I run through Prospect Park in Brooklyn, NY. In winter, I get out there mostly on the weekends — it’s too cold in the mornings before work, and too dark after work. During the spring and summer, there are no excuses — warm weather and lots of sunlight. I get out there seven days a week.
It’s for the exercise, of course, to keep the high blood pressure at bay and my midriff unnoticeable while wearing certain types of clothes. But it’s mainly about clearing headspace. I run for the sweat, to set the goal, the sense of accomplishment, to chase the setting sun, to get out of my own head, for the clarity that comes from exhaustion, to finish.
During good runs, I can disconnect from my to-do list, set aside all the little pieces that make up the still undetermined stretch from point A to the finish point, dampen the worry quotient about questionable assumptions or stressful unknowns, and instead, simply take a comfortable full view picture of the project at hand — why I am doing it, what it means, why it is meaningful, what it all adds up to. I can see more completely what the project actually is — the layers below the surface — and that in turn, helps me manage all the other logistical elements when I finally get back to the table and buckle down to the work at hand.
There is, however, a specific place of dread along my run-route in the park. It is a winding uphill road, about a quarter-mile long. It’s location is about 3.5 miles into my usual 5 mile run. It can take away all of the above mentioned clarity, and instead, fill my head up with negativity and a sense of defeat.
1) Yes, the hill can be avoided.
2) I do not like to avoid it, because that makes the dreaded place even more dreadful.
It can seem like hours to get up to the top of the hill, even though it only takes about four minutes. It’s hard on the knees, and makes my legs feel as heavy as cement and as sturdy as mush. There are aches in the lower back, and my lungs feel constricted and depleted, as if they are rebelling, trying to force me to keel over and lay on the ground until I catch my breath. And then there’s the really hard part — processing all those negative thoughts from the voice in my head that tends to get louder at times like this: that I am feeling tired, that I just want to slow down, to cut around and take the flatter path, that I feel so heavy and strained, that it’s too cold out, or too hot out, or how empty my stomach is, that my stomach is too full and I want to puke, that I could just stop and walk, that I could turn around and go back the other way, that I am never going to get there, that the hill will never end, that I will not reach the top. That I don’t even want to get to the top. That I don’t care.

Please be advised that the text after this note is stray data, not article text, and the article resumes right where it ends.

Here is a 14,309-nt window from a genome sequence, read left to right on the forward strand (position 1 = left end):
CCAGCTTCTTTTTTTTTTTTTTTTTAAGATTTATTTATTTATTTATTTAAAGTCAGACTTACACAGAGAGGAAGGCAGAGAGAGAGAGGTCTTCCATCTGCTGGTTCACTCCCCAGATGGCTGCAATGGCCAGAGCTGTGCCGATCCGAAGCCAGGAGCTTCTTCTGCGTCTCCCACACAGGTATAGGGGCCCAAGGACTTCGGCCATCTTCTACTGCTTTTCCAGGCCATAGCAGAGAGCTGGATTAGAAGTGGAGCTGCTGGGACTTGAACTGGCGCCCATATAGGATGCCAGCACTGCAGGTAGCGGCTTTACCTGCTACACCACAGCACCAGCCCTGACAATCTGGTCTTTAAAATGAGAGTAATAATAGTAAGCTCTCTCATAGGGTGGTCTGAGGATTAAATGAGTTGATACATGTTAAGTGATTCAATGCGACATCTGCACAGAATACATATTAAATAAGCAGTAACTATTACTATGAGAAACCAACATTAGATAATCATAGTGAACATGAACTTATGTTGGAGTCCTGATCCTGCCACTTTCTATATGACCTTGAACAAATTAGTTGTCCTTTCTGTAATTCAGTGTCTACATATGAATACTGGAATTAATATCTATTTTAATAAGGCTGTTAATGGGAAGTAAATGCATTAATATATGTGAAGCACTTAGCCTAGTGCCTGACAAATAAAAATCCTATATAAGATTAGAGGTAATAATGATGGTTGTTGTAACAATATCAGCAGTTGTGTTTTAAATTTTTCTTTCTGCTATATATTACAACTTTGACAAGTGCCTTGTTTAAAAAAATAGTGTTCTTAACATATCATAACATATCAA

1) Anger. Just shut the fuck up and take the fucking hill and fuck it all.
2) Document the specific dreaded place.
(They are not mutually exclusive solutions.)
The history of my Specific Dreaded Place: Four years ago, I saw a posting about the Brooklyn Half-Marathon. It was a two weeks away. Despite not having run in years, I decided to sign up. I did several practice runs of about five miles each. I figured I’d just take the half-marathon slow, and that if I needed to go slow or walk part of the race, that that would be fine. I just wanted to finish.
The problem was, I hate to go slow, and even though there were times that I wanted to start walking, I just couldn’t pull myself out of the stream of runners. I was too embarrassed to do it. A cloak of humiliation seemed ready to swoop down on me every time I felt myself easing up and moving to the side to start walking.
And then came the hill. I just couldn’t believe how heavy I felt, how much pain was welling up with every flex of every tiny muscle it took to bring one leg in front of the other. I was moving in slow motion. I wanted to cry. If I had stopped, I probably would have completely broken down. I was really feeling sorry for myself. I thought the hill would never end.
1) One guy, pulled off to the side while gripping the back of his leg. I remember thinking that he was just faking the injury so he would not have to keep running, that he just didn’t want to look like he was just quitting.
2) A woman was yelling at herself, with quick, deep, loud breaths between each shout: “Do it. Do it. Do it. Do it. Do it. Do it. Do it. Do it. Do it.”
For several months after the race, I avoided the hill. Just thinking about it could make me nauseous. Eventually, the idea that the dreaded place was carrying such weight made me revisit it. There was dread upon dread. I began to take the hill again, and now there is just dread.
Simply put, it’s an excellent way to blow off steam AND stay in shape.
An understanding of the dreaded place. Instead of avoiding a place, you dig into it. By turning it into a project, you take ownership of the dreaded place. The more you know about it and how you perceive it, the less dreadful it becomes. Or rather, your understanding of the dreaded place helps you factor in other elements that can help you manage the dread. After all, running up a hill is always going to be dreadful. But how I take the hill, what I think about as I’m doing it, knowing how I feel when I’m at the top, all of these thoughts and feelings can help pin down and allow me to better process the simple dread of running up a long, windy hill on a bitter chilled winter day.
This article originally appeared on Glowlab.com in Jan. 2006.